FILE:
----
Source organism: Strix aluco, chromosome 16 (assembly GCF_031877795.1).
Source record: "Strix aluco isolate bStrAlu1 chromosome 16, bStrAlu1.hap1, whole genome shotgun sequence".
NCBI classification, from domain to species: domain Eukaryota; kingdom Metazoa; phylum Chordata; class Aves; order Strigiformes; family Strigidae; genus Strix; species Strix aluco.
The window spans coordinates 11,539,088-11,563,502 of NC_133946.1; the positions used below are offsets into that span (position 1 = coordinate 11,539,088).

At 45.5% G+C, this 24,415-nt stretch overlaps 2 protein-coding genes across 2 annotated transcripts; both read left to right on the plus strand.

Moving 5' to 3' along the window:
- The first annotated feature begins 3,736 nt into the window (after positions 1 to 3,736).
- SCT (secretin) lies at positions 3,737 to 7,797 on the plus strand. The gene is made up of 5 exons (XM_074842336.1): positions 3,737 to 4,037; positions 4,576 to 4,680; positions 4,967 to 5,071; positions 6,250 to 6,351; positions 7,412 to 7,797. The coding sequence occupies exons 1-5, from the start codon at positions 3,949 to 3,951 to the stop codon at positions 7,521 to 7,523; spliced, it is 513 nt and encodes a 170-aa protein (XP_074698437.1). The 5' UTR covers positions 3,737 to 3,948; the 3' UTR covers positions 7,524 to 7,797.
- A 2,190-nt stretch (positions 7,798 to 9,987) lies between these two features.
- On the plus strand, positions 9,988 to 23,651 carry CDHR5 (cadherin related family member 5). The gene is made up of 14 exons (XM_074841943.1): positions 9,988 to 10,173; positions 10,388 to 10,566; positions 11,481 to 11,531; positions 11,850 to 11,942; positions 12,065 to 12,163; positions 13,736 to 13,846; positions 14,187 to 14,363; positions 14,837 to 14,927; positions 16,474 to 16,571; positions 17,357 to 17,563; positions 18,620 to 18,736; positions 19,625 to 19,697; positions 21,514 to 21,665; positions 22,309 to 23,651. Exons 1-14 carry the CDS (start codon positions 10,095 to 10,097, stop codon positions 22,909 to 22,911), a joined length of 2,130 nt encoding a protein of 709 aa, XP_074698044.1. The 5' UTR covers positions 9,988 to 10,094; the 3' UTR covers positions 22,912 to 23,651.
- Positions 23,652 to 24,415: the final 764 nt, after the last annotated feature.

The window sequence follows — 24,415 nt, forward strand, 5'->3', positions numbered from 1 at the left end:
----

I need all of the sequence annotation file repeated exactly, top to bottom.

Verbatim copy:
Source organism: Strix aluco, chromosome 16 (assembly GCF_031877795.1).
Source record: "Strix aluco isolate bStrAlu1 chromosome 16, bStrAlu1.hap1, whole genome shotgun sequence".
NCBI classification, from domain to species: domain Eukaryota; kingdom Metazoa; phylum Chordata; class Aves; order Strigiformes; family Strigidae; genus Strix; species Strix aluco.
The window spans coordinates 11,539,088-11,563,502 of NC_133946.1; the positions used below are offsets into that span (position 1 = coordinate 11,539,088).

At 45.5% G+C, this 24,415-nt stretch overlaps 2 protein-coding genes across 2 annotated transcripts; both read left to right on the plus strand.

Moving 5' to 3' along the window:
- The first annotated feature begins 3,736 nt into the window (after positions 1 to 3,736).
- SCT (secretin) lies at positions 3,737 to 7,797 on the plus strand. The gene is made up of 5 exons (XM_074842336.1): positions 3,737 to 4,037; positions 4,576 to 4,680; positions 4,967 to 5,071; positions 6,250 to 6,351; positions 7,412 to 7,797. The coding sequence occupies exons 1-5, from the start codon at positions 3,949 to 3,951 to the stop codon at positions 7,521 to 7,523; spliced, it is 513 nt and encodes a 170-aa protein (XP_074698437.1). The 5' UTR covers positions 3,737 to 3,948; the 3' UTR covers positions 7,524 to 7,797.
- A 2,190-nt stretch (positions 7,798 to 9,987) lies between these two features.
- On the plus strand, positions 9,988 to 23,651 carry CDHR5 (cadherin related family member 5). The gene is made up of 14 exons (XM_074841943.1): positions 9,988 to 10,173; positions 10,388 to 10,566; positions 11,481 to 11,531; positions 11,850 to 11,942; positions 12,065 to 12,163; positions 13,736 to 13,846; positions 14,187 to 14,363; positions 14,837 to 14,927; positions 16,474 to 16,571; positions 17,357 to 17,563; positions 18,620 to 18,736; positions 19,625 to 19,697; positions 21,514 to 21,665; positions 22,309 to 23,651. Exons 1-14 carry the CDS (start codon positions 10,095 to 10,097, stop codon positions 22,909 to 22,911), a joined length of 2,130 nt encoding a protein of 709 aa, XP_074698044.1. The 5' UTR covers positions 9,988 to 10,094; the 3' UTR covers positions 22,912 to 23,651.
- Positions 23,652 to 24,415: the final 764 nt, after the last annotated feature.

The window sequence follows — 24,415 nt, forward strand, 5'->3', positions numbered from 1 at the left end: